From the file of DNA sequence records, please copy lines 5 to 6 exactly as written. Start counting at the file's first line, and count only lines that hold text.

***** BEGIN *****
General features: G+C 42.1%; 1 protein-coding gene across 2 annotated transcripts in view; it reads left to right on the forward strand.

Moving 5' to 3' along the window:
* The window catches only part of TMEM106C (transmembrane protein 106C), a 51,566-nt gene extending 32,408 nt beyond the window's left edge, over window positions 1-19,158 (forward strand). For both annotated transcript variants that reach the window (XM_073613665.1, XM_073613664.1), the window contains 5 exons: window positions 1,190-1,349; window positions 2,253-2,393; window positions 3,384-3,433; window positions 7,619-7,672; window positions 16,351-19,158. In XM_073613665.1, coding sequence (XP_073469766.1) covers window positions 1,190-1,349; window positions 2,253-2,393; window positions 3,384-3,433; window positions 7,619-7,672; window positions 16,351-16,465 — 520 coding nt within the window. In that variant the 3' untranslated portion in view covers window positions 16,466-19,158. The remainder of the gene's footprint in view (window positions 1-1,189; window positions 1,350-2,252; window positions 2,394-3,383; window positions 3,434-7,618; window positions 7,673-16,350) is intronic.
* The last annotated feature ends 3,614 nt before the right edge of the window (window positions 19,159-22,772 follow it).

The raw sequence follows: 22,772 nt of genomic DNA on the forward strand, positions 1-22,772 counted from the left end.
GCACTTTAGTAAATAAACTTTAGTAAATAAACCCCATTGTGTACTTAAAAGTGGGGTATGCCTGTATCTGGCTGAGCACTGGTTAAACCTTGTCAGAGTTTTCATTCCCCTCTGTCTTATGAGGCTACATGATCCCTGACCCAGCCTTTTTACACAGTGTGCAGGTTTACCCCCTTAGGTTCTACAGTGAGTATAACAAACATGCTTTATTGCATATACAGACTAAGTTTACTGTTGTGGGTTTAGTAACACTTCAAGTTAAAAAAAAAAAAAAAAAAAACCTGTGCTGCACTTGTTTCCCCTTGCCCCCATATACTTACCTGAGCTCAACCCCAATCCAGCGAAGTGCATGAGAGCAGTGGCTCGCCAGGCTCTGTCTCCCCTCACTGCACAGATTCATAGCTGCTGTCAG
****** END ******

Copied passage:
The raw sequence follows: 22,772 nt of genomic DNA on the forward strand, positions 1-22,772 counted from the left end.
GCACTTTAGTAAATAAACTTTAGTAAATAAACCCCATTGTGTACTTAAAAGTGGGGTATGCCTGTATCTGGCTGAGCACTGGTTAAACCTTGTCAGAGTTTTCATTCCCCTCTGTCTTATGAGGCTACATGATCCCTGACCCAGCCTTTTTACACAGTGTGCAGGTTTACCCCCTTAGGTTCTACAGTGAGTATAACAAACATGCTTTATTGCATATACAGACTAAGTTTACTGTTGTGGGTTTAGTAACACTTCAAGTTAAAAAAAAAAAAAAAAAAAACCTGTGCTGCACTTGTTTCCCCTTGCCCCCATATACTTACCTGAGCTCAACCCCAATCCAGCGAAGTGCATGAGAGCAGTGGCTCGCCAGGCTCTGTCTCCCCTCACTGCACAGATTCATAGCTGCTGTCAG